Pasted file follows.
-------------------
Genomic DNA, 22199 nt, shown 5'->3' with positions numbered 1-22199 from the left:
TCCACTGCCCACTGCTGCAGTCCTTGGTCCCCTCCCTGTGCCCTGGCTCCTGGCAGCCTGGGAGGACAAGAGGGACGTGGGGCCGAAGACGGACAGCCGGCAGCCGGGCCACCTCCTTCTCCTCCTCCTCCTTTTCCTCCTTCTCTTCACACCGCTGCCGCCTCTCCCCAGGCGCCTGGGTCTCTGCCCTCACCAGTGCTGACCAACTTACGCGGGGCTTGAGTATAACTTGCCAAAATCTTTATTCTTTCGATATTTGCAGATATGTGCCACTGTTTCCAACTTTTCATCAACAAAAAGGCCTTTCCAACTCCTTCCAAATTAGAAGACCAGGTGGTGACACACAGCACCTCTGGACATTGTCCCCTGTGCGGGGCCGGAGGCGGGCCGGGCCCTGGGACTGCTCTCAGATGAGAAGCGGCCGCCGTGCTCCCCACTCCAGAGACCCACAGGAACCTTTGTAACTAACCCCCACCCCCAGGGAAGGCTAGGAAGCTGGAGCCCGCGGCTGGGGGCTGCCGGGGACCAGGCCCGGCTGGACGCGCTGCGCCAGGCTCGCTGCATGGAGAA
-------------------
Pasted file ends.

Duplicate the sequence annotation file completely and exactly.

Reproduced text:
Genomic DNA, 22199 nt, shown 5'->3' with positions numbered 1-22199 from the left:
TCCACTGCCCACTGCTGCAGTCCTTGGTCCCCTCCCTGTGCCCTGGCTCCTGGCAGCCTGGGAGGACAAGAGGGACGTGGGGCCGAAGACGGACAGCCGGCAGCCGGGCCACCTCCTTCTCCTCCTCCTCCTTTTCCTCCTTCTCTTCACACCGCTGCCGCCTCTCCCCAGGCGCCTGGGTCTCTGCCCTCACCAGTGCTGACCAACTTACGCGGGGCTTGAGTATAACTTGCCAAAATCTTTATTCTTTCGATATTTGCAGATATGTGCCACTGTTTCCAACTTTTCATCAACAAAAAGGCCTTTCCAACTCCTTCCAAATTAGAAGACCAGGTGGTGACACACAGCACCTCTGGACATTGTCCCCTGTGCGGGGCCGGAGGCGGGCCGGGCCCTGGGACTGCTCTCAGATGAGAAGCGGCCGCCGTGCTCCCCACTCCAGAGACCCACAGGAACCTTTGTAACTAACCCCCACCCCCAGGGAAGGCTAGGAAGCTGGAGCCCGCGGCTGGGGGCTGCCGGGGACCAGGCCCGGCTGGACGCGCTGCGCCAGGCTCGCTGCATGGAGAA